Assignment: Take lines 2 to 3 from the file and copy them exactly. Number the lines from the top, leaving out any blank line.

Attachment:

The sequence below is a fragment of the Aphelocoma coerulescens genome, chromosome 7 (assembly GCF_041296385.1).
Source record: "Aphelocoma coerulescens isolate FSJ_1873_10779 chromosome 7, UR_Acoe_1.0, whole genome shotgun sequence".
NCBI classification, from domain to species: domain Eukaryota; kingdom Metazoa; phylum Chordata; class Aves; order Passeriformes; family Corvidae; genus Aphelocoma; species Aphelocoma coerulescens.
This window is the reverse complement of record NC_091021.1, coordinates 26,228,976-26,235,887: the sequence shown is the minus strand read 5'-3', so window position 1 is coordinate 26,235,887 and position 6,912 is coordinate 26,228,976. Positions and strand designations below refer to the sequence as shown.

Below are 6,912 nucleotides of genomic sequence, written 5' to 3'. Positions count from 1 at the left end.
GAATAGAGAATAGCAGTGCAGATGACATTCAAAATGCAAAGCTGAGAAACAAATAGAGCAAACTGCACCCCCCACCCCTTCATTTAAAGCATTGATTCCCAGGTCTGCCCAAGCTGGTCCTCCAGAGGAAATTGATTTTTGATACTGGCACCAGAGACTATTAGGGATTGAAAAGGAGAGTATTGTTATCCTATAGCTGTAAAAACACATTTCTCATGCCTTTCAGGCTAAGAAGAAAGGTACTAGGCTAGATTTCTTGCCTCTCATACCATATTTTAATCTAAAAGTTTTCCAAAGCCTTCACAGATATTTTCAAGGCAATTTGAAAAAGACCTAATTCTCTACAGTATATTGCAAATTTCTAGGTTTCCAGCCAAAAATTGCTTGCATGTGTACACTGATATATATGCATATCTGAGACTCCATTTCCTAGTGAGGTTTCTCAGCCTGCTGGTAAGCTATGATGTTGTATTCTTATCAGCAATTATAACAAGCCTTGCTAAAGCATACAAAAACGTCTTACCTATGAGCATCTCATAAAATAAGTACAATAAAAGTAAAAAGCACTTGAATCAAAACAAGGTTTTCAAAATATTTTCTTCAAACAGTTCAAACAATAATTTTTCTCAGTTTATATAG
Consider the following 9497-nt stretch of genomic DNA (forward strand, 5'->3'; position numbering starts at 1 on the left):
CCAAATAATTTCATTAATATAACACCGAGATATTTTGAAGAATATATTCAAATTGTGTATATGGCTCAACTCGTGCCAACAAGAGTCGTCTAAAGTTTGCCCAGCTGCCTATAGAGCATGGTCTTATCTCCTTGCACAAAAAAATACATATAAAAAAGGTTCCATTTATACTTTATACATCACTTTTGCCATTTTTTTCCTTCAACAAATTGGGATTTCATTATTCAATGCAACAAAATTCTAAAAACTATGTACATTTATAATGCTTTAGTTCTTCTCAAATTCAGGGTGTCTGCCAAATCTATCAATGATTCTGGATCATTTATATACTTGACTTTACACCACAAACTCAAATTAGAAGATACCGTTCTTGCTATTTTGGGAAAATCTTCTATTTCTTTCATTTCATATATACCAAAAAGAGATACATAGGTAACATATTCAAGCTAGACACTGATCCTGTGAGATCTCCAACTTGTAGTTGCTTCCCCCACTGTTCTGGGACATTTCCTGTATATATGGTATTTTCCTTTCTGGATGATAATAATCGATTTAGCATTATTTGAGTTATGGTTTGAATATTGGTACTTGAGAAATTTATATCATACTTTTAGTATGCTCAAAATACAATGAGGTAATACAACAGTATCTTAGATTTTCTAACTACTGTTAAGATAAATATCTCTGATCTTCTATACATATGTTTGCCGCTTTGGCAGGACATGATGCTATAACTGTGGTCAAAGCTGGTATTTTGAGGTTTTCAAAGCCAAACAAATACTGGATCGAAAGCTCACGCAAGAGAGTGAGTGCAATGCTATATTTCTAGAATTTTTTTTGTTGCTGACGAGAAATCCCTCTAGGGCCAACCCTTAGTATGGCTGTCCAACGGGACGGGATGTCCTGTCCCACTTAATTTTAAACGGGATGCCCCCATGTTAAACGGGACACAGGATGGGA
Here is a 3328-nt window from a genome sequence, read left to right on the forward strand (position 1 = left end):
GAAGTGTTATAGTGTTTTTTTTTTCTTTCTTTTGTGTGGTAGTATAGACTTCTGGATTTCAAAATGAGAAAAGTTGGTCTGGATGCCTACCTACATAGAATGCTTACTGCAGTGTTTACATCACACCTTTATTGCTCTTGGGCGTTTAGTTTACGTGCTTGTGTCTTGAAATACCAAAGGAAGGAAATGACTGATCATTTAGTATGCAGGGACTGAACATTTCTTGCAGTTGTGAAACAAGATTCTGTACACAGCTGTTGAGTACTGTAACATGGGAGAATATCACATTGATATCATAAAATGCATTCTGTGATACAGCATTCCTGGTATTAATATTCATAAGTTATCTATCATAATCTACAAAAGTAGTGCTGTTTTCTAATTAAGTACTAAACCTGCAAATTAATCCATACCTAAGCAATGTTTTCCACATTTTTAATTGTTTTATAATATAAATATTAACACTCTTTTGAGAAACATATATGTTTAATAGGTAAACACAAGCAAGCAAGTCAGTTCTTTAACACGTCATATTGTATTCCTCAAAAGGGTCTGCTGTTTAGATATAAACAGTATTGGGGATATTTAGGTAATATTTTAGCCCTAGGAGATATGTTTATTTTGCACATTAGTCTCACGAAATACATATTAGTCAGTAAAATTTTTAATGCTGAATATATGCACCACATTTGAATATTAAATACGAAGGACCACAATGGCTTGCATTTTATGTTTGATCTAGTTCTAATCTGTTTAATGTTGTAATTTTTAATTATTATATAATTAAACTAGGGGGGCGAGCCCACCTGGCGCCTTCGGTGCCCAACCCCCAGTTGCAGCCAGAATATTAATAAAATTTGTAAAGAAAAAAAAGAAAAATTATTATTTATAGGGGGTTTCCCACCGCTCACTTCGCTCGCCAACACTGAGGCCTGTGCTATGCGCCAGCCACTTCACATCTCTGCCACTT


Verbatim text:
Source record: "Aphelocoma coerulescens isolate FSJ_1873_10779 chromosome 7, UR_Acoe_1.0, whole genome shotgun sequence".
NCBI classification, from domain to species: domain Eukaryota; kingdom Metazoa; phylum Chordata; class Aves; order Passeriformes; family Corvidae; genus Aphelocoma; species Aphelocoma coerulescens.